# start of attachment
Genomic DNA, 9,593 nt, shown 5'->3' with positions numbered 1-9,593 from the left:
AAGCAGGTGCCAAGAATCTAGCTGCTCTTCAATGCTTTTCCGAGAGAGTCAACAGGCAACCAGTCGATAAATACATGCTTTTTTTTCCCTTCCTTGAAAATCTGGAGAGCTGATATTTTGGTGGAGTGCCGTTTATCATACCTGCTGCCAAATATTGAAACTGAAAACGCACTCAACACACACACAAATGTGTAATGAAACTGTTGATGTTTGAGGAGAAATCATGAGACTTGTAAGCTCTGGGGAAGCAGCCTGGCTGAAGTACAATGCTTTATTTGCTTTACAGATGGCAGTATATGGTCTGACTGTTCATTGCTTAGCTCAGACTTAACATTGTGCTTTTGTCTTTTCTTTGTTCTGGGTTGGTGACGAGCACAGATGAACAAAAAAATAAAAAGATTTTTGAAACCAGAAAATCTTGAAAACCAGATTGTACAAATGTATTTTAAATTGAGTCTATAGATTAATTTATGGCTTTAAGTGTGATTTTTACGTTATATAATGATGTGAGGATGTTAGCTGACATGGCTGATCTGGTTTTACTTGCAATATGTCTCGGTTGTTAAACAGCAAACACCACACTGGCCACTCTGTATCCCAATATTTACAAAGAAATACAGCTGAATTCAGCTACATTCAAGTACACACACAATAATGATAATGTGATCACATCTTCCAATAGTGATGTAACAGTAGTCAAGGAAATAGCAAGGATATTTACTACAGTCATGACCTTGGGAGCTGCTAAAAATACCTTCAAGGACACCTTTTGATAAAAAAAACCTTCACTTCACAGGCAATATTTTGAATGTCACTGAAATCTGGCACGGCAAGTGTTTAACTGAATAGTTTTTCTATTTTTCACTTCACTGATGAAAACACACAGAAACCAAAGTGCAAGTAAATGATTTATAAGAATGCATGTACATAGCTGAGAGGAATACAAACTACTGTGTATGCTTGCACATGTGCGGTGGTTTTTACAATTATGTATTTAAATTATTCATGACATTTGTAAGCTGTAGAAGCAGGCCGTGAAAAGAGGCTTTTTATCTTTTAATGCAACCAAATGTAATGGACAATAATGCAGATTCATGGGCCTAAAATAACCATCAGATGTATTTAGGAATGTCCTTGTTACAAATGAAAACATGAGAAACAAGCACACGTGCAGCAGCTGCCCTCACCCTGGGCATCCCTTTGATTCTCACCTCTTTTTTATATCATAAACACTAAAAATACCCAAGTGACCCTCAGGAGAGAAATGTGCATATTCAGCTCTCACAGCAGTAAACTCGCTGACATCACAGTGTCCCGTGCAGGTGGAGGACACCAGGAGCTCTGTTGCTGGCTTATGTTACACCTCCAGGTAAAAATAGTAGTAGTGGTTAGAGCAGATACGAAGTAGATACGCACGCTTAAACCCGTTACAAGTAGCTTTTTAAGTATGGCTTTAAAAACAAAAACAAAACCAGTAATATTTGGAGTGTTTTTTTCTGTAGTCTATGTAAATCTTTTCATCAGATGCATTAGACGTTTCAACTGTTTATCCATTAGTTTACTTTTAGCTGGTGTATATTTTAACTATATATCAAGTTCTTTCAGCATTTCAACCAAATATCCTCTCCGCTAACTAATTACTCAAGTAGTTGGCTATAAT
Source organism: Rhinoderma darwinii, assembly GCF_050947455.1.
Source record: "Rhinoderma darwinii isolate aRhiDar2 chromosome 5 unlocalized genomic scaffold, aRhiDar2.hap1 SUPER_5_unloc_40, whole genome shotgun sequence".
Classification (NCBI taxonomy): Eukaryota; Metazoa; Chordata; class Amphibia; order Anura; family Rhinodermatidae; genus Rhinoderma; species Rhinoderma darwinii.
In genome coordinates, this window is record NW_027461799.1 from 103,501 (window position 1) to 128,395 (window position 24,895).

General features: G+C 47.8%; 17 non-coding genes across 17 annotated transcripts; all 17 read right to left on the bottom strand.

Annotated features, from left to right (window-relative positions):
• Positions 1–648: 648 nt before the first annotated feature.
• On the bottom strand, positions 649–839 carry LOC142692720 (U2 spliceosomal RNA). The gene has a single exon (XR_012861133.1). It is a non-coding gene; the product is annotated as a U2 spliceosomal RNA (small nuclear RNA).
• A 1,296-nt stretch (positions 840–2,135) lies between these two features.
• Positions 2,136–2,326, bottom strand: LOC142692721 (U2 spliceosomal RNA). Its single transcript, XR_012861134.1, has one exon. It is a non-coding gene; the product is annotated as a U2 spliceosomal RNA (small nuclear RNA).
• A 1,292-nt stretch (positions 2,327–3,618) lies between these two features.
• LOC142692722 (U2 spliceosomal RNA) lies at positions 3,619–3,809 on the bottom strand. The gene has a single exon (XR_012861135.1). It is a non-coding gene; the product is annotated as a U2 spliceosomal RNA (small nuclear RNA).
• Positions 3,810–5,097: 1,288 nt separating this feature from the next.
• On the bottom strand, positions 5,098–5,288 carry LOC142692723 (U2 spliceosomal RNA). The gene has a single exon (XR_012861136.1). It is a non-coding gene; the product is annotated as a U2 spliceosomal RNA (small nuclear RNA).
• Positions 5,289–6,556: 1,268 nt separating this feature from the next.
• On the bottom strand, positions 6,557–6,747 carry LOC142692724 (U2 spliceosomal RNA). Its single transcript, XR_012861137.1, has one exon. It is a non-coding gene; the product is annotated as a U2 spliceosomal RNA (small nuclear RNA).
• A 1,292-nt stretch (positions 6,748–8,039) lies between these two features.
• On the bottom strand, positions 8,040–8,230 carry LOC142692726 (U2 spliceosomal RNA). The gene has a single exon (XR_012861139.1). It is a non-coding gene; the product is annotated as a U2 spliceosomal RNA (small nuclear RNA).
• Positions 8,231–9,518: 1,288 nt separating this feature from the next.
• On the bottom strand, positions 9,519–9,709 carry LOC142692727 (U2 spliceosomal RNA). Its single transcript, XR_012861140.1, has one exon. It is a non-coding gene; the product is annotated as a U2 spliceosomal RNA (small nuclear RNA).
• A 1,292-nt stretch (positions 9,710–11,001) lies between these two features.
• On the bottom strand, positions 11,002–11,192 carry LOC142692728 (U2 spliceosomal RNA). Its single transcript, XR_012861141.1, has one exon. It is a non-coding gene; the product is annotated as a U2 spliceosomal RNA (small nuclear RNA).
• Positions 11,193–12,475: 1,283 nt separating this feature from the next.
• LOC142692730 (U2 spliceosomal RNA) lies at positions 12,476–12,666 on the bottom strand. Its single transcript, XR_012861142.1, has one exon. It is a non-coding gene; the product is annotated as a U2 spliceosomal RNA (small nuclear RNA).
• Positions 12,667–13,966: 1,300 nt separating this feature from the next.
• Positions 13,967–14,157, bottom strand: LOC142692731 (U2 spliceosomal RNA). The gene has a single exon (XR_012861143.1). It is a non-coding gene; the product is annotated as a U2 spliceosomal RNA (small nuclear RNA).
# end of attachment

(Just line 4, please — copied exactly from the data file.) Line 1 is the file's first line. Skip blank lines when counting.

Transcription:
Source record: "Rhinoderma darwinii isolate aRhiDar2 chromosome 5 unlocalized genomic scaffold, aRhiDar2.hap1 SUPER_5_unloc_40, whole genome shotgun sequence".